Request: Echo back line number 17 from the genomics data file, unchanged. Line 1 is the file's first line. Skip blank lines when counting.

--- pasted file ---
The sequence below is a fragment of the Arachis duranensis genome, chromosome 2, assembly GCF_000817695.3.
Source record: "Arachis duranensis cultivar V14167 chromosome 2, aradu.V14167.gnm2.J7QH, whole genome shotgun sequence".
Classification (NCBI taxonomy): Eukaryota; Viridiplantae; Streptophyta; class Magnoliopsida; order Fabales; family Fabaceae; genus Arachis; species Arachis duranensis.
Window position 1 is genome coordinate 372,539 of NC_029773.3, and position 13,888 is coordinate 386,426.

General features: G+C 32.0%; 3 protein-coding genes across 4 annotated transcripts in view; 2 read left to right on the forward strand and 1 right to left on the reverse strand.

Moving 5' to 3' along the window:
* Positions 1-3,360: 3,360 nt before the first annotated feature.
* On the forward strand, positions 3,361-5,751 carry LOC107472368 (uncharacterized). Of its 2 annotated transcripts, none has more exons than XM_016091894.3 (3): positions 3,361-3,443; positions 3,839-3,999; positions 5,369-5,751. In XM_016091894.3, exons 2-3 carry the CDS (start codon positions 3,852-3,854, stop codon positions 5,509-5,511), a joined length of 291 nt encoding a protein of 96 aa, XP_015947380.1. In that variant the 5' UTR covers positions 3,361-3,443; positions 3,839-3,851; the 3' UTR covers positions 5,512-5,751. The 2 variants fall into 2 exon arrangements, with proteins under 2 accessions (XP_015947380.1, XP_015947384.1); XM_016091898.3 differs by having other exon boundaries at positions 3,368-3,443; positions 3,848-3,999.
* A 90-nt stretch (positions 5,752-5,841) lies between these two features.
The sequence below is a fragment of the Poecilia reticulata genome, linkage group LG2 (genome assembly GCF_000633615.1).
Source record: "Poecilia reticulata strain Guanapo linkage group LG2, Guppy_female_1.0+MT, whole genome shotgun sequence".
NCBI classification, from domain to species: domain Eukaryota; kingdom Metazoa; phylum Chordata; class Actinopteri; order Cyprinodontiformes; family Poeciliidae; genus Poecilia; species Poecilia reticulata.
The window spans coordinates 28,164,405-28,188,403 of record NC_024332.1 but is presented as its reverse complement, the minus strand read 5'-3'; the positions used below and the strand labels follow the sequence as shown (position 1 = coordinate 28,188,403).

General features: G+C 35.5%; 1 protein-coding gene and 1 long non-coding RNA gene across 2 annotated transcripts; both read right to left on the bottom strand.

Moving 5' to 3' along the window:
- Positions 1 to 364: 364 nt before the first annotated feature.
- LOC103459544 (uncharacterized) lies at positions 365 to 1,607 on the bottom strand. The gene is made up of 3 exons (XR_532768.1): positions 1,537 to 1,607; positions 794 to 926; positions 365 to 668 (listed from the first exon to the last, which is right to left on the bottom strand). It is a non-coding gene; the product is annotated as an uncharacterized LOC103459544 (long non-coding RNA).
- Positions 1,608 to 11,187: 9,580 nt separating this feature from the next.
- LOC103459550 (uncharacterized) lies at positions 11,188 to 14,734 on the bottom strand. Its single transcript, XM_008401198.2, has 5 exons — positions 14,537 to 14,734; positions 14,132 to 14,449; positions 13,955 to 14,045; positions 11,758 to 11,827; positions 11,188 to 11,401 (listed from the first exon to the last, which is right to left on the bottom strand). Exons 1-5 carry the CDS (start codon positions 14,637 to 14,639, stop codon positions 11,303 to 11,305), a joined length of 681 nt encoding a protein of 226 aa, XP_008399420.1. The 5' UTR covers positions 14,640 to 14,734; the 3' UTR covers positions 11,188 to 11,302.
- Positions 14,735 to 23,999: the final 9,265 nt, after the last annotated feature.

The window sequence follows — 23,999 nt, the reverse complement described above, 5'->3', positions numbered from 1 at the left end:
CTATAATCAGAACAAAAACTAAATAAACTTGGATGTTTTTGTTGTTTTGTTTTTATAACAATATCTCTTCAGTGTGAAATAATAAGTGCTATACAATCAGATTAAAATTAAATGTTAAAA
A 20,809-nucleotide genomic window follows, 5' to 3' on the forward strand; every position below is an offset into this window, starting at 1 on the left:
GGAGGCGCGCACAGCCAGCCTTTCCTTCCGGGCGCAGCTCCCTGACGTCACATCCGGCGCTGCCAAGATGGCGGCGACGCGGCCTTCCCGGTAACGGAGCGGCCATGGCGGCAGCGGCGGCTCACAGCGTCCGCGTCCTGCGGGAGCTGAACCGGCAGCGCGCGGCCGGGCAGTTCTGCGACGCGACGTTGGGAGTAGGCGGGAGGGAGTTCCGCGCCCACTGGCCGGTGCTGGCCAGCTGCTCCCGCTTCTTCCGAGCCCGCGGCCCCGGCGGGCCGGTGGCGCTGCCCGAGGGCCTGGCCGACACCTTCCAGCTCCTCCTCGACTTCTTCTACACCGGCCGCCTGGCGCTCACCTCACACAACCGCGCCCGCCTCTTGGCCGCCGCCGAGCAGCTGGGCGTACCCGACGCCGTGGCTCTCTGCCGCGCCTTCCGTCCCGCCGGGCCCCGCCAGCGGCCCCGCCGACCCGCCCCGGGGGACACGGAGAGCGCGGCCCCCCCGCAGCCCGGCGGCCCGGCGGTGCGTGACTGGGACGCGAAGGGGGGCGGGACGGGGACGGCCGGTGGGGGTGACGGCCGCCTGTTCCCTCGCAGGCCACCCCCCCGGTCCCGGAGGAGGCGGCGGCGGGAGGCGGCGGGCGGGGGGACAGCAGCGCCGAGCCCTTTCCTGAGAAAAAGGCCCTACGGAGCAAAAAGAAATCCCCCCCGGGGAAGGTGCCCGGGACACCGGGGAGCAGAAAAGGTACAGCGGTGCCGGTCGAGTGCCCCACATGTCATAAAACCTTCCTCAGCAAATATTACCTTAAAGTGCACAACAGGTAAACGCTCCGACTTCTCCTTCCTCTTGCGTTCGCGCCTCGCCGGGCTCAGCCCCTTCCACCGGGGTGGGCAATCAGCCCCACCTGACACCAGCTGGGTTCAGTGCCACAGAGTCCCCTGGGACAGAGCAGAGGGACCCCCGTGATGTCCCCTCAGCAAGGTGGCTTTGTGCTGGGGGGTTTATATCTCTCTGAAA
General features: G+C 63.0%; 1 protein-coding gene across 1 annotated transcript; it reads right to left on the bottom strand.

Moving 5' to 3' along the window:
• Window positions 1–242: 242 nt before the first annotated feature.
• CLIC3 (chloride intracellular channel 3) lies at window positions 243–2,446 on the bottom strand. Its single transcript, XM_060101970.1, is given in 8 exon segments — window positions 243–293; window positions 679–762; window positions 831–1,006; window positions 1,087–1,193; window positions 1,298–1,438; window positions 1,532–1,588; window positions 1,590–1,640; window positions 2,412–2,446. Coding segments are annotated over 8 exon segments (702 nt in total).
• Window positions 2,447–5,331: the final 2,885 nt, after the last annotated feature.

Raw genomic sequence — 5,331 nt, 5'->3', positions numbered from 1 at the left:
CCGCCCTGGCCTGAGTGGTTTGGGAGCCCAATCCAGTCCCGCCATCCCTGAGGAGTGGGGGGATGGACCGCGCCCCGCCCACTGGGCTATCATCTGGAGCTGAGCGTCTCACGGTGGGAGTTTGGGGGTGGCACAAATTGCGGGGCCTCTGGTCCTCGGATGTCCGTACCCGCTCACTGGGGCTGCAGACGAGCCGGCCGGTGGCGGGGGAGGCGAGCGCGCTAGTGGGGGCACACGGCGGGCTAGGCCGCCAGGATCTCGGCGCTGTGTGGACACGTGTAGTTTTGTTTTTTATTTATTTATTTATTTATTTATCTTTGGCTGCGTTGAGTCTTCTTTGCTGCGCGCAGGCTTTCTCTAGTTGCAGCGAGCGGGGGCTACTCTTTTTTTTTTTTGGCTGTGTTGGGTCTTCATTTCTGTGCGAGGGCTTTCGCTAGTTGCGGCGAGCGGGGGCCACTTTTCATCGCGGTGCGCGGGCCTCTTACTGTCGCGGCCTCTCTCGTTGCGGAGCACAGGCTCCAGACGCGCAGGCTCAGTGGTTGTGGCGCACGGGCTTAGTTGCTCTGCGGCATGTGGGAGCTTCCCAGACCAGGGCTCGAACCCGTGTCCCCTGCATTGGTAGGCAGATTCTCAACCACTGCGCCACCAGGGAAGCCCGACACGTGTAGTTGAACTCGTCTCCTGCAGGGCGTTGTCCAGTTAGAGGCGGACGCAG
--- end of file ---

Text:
- LOC103459544 (uncharacterized) lies at positions 365 to 1,607 on the bottom strand. The gene is made up of 3 exons (XR_532768.1): positions 1,537 to 1,607; positions 794 to 926; positions 365 to 668 (listed from the first exon to the last, which is right to left on the bottom strand). It is a non-coding gene; the product is annotated as an uncharacterized LOC103459544 (long non-coding RNA).